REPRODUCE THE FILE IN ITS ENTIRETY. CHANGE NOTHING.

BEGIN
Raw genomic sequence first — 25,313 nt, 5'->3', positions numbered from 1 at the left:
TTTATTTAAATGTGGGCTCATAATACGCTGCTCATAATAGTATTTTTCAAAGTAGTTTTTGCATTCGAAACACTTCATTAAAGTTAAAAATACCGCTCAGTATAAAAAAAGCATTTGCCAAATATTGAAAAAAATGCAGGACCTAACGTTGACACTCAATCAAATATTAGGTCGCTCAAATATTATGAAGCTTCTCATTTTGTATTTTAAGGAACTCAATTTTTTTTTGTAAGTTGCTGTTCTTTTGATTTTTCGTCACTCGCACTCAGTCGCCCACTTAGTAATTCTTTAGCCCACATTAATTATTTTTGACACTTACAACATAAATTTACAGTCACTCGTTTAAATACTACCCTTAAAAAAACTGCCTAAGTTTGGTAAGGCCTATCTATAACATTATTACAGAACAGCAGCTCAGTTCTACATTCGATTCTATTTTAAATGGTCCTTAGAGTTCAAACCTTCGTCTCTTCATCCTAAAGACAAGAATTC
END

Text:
Raw genomic sequence first — 25,313 nt, 5'->3', positions numbered from 1 at the left:
TTTATTTAAATGTGGGCTCATAATACGCTGCTCATAATAGTATTTTTCAAAGTAGTTTTTGCATTCGAAACACTTCATTAAAGTTAAAAATACCGCTCAGTATAAAAAAAGCATTTGCCAAATATTGAAAAAAATGCAGGACCTAACGTTGACACTCAATCAAATATTAGGTCGCTCAAATATTATGAAGCTTCTCATTTTGTATTTTAAGGAACTCAATTTTTTTTTGTAAGTTGCTGTTCTTTTGATTTTTCGTCACTCGCACTCAGTCGCCCACTTAGTAATTCTTTAGCCCACATTAATTATTTTTGACACTTACAACATAAATTTACAGTCACTCGTTTAAATACTACCCTTAAAAAAACTGCCTAAGTTTGGTAAGGCCTATCTATAACATTATTACAGAACAGCAGCTCAGTTCTACATTCGATTCTATTTTAAATGGTCCTTAGAGTTCAAACCTTCGTCTCTTCATCCTAAAGACAAGAATTC